Inventor of Maglev Trains Explains How They Work in a 1975 Lecture

Take a deep dive into the machine, and the man behind it.

You've probably heard about China's new ultra-high-speed maglev train, which rolled off the assembly line on July 20. The train is capable of reaching high speeds of 372 mph (600 km/h), making it the world's fastest ground vehicle today. But how is it able to reach such high speeds? Of course, with exquisite and adventurous engineering.

Maglev (magnetic levitation) is a rail transportation technology that uses the forces of magnetic repulsion and electromagnetism to operate. It employs two sets of magnets, one which resists the train and pushes it off the track, while the other propels the elevated train forward by utilizing the lack of friction. This process enables the train cars to essentially float around the track!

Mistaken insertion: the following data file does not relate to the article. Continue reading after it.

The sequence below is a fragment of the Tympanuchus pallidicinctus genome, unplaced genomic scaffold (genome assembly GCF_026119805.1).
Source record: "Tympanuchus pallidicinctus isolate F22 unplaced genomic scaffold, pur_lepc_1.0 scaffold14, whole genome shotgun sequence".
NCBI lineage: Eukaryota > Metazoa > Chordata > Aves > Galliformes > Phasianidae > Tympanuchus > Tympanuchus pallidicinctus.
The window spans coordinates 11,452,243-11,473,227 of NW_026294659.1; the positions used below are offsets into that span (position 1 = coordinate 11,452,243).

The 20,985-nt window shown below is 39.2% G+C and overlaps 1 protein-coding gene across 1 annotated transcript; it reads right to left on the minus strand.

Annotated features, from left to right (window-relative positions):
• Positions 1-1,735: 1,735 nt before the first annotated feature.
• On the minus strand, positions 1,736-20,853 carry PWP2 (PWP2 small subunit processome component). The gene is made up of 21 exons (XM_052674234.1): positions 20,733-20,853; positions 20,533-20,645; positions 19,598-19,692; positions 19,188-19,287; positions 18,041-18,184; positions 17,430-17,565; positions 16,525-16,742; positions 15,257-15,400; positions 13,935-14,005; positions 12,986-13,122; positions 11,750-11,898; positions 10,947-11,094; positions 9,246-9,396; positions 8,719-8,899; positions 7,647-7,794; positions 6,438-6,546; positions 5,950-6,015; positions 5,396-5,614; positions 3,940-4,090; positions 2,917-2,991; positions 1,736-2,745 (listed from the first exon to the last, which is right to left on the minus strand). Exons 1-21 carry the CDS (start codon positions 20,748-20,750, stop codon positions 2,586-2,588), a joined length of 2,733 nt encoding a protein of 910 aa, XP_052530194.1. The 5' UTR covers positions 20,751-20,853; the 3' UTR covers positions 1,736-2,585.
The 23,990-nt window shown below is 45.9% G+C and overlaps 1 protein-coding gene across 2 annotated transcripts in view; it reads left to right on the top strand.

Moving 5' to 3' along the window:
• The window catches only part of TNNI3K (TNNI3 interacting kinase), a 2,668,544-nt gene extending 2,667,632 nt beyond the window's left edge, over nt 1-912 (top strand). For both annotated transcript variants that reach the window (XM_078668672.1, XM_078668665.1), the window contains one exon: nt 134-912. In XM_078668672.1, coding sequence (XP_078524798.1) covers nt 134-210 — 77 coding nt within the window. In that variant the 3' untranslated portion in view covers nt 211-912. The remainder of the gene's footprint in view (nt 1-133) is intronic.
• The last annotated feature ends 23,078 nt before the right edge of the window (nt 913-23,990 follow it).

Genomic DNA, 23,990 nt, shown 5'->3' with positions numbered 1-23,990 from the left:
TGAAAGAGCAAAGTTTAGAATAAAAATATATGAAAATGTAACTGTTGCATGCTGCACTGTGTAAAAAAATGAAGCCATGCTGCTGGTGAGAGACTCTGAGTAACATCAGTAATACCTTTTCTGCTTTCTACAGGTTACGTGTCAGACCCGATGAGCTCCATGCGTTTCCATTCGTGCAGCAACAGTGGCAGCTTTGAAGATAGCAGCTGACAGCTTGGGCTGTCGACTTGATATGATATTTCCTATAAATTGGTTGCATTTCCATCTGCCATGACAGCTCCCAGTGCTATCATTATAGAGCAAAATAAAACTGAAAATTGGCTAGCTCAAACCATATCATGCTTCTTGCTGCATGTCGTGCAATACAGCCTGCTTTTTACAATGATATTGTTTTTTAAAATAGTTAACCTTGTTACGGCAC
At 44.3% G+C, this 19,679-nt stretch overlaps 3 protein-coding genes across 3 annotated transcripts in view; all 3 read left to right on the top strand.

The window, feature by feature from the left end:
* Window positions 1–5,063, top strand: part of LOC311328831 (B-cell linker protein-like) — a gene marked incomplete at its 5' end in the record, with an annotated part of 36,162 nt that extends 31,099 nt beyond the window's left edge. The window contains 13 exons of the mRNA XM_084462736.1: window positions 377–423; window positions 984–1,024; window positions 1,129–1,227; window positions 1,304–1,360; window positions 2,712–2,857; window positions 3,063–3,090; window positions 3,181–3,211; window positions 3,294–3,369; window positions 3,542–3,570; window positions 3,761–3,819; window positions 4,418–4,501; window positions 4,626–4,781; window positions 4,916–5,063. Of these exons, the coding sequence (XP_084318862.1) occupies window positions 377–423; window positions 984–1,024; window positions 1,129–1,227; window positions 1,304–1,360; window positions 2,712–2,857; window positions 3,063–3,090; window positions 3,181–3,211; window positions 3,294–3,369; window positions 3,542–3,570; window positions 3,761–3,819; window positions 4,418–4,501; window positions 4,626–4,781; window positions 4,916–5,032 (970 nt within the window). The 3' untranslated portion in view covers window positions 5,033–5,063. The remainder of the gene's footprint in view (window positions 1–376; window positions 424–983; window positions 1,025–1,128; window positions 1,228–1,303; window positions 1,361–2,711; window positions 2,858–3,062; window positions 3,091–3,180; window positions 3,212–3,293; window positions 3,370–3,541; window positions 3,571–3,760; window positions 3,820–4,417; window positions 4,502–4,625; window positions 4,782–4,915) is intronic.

This system was first conceptualized during the 1940s by professor and inventor Robert Goddard and professor and engineer Emile Bachelet. In the video embedded above, Laithwaite described the science of magnetism and the linear motor behind his plans for a maglev train, which he perfected in the 1970s. Then, the first commercial maglev train would debut at Birmingham Airport in 1984, and if you're curious to know more about them, listen to their story from their inventor above, and as always, enjoy!

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